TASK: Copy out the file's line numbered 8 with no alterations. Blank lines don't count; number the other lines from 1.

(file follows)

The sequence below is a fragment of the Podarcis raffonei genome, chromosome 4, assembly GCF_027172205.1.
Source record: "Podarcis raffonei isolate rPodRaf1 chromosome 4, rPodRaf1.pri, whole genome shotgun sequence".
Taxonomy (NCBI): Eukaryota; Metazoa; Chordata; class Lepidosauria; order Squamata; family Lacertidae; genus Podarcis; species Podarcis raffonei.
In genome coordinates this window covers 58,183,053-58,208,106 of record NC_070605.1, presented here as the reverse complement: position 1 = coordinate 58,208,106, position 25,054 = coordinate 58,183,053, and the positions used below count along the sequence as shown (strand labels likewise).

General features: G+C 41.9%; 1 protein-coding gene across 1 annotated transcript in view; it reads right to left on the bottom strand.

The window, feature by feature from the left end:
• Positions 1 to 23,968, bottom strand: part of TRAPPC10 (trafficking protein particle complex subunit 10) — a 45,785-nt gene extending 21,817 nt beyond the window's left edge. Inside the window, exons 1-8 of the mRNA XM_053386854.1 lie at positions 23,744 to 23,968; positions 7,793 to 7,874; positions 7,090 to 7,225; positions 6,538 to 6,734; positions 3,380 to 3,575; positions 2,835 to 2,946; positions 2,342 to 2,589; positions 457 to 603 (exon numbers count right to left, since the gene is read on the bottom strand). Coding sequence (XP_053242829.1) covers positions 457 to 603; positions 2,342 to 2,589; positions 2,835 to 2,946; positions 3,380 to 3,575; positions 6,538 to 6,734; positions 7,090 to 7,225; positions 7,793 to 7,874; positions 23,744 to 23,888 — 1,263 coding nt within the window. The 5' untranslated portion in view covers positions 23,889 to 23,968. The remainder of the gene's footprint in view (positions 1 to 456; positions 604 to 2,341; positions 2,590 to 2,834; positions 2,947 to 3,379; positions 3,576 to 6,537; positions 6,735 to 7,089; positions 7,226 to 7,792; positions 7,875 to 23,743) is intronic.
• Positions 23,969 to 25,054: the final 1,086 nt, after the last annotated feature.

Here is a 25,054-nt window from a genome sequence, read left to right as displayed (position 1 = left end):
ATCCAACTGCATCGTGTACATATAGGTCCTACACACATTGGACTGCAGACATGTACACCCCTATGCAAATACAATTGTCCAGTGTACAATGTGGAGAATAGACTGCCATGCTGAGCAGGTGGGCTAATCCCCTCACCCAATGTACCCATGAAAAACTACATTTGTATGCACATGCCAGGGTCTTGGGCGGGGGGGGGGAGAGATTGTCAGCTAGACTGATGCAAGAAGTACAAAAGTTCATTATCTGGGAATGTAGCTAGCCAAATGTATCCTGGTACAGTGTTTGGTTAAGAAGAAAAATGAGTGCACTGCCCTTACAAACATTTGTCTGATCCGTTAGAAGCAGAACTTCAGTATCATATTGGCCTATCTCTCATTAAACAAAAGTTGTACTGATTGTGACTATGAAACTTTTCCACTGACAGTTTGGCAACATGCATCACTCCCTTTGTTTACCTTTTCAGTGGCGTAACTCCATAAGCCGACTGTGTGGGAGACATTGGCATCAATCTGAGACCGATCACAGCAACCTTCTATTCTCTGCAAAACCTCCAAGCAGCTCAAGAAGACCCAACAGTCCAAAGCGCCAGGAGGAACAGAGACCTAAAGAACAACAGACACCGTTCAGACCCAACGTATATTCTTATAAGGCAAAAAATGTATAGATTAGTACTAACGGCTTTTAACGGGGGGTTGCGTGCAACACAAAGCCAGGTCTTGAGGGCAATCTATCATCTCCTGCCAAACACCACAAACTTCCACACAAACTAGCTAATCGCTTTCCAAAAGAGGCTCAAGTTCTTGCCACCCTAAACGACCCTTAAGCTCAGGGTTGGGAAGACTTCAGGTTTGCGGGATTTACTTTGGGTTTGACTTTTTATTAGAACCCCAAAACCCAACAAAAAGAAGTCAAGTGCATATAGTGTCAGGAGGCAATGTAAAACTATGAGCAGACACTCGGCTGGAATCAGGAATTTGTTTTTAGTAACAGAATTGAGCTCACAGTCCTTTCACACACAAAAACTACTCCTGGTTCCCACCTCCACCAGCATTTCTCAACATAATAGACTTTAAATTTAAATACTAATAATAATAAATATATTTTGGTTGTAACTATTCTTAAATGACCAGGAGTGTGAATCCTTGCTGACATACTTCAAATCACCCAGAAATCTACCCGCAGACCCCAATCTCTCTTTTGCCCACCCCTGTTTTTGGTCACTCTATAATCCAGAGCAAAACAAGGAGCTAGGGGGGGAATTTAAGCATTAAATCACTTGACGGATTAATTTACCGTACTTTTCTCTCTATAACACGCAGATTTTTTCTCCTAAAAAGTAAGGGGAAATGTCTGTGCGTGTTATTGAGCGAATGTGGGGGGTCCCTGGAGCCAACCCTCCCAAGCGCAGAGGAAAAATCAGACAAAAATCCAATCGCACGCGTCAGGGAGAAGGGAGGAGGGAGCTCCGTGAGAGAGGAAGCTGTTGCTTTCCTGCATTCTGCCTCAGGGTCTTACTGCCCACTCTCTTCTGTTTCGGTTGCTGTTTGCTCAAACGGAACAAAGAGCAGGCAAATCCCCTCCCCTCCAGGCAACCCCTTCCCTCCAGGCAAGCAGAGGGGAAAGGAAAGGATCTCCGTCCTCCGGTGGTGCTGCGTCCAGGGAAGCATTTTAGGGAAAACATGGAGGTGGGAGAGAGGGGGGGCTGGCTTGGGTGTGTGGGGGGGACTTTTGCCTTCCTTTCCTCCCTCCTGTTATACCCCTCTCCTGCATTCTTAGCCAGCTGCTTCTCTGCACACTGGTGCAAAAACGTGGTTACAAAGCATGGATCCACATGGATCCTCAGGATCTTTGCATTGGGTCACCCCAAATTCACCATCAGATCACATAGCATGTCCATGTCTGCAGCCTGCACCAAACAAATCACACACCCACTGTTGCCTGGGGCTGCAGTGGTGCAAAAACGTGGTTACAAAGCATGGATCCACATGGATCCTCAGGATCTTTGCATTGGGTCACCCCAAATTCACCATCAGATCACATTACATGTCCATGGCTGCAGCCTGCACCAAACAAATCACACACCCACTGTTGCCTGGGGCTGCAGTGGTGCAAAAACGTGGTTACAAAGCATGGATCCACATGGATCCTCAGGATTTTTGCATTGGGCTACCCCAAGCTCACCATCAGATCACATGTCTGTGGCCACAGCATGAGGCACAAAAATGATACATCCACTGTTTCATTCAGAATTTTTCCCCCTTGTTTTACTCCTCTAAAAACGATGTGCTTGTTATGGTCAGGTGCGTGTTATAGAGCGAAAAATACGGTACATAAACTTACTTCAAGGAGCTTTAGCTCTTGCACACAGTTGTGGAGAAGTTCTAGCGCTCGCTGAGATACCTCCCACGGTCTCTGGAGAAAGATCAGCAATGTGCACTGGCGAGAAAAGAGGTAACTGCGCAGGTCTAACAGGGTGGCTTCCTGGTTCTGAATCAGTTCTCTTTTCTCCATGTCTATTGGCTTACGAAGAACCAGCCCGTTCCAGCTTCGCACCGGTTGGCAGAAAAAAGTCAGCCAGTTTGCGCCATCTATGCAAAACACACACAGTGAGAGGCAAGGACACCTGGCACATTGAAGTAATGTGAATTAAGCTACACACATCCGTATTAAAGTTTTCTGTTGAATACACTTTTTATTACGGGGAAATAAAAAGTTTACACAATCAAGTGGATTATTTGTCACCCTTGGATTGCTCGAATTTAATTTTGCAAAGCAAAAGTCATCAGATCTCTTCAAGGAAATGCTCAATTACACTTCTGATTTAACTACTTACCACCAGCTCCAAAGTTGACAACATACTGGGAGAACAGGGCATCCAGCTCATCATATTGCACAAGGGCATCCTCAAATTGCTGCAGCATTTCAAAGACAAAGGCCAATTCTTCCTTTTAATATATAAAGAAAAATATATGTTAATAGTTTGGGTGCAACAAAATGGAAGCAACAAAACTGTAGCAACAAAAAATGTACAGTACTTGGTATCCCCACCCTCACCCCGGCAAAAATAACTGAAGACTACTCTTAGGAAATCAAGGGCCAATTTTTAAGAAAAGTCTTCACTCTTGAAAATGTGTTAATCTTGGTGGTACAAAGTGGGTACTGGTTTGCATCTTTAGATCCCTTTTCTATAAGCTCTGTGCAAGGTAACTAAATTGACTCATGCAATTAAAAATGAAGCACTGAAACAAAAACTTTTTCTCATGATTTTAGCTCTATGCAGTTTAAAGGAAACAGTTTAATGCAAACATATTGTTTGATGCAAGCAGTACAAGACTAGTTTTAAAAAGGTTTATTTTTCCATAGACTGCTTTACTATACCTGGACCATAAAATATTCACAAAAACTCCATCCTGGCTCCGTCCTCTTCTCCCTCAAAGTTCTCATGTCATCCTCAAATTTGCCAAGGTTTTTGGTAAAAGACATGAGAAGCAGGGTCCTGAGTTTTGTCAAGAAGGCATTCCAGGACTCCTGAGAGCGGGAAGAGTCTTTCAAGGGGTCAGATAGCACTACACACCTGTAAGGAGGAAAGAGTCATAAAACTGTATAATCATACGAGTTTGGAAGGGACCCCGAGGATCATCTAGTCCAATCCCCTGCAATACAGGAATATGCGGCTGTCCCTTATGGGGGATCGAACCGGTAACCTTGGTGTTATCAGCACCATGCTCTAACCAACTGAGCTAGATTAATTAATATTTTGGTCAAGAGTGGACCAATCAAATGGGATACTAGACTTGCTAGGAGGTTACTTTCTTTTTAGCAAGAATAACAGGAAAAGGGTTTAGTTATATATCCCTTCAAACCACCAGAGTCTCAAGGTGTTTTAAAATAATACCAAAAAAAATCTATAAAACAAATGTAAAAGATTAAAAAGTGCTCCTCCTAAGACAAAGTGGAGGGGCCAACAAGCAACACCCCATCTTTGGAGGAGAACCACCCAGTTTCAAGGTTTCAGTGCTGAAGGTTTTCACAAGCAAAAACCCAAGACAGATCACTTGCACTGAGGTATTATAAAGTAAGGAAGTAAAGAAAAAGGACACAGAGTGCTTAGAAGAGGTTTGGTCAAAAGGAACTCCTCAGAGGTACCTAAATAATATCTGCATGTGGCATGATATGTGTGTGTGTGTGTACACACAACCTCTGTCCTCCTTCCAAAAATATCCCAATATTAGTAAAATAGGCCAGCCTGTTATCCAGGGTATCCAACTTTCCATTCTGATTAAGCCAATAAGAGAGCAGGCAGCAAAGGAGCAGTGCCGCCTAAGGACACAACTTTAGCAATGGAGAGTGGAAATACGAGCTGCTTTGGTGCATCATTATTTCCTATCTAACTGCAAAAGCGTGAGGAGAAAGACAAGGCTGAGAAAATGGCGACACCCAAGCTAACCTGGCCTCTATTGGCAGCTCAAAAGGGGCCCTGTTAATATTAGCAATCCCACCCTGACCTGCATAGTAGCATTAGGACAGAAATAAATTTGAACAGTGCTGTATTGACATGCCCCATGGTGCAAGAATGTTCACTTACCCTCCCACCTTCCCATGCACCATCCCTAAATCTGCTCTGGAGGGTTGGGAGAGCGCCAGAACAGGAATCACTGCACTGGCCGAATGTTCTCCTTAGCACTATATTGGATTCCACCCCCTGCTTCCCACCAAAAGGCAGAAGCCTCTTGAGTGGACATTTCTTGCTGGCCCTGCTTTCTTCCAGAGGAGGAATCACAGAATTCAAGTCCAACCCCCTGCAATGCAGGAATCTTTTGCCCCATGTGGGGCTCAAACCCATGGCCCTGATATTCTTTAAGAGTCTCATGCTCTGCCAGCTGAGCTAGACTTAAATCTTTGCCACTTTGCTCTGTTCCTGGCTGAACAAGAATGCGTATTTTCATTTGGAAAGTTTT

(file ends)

• Positions 23,969 to 25,054: the final 1,086 nt, after the last annotated feature.